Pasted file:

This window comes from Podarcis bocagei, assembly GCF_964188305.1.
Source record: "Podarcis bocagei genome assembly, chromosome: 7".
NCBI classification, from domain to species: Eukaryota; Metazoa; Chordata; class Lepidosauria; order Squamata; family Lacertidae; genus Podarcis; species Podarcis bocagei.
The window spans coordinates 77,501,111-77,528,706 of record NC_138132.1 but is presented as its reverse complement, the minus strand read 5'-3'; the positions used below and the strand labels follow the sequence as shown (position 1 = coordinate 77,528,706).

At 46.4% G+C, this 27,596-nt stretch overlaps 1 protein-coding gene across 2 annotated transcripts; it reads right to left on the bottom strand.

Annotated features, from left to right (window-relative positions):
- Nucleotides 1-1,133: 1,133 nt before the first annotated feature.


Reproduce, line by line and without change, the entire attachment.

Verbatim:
This window comes from Podarcis bocagei, assembly GCF_964188305.1.
Source record: "Podarcis bocagei genome assembly, chromosome: 7".
NCBI classification, from domain to species: Eukaryota; Metazoa; Chordata; class Lepidosauria; order Squamata; family Lacertidae; genus Podarcis; species Podarcis bocagei.
The window spans coordinates 77,501,111-77,528,706 of record NC_138132.1 but is presented as its reverse complement, the minus strand read 5'-3'; the positions used below and the strand labels follow the sequence as shown (position 1 = coordinate 77,528,706).

At 46.4% G+C, this 27,596-nt stretch overlaps 1 protein-coding gene across 2 annotated transcripts; it reads right to left on the bottom strand.

Annotated features, from left to right (window-relative positions):
- Nucleotides 1-1,133: 1,133 nt before the first annotated feature.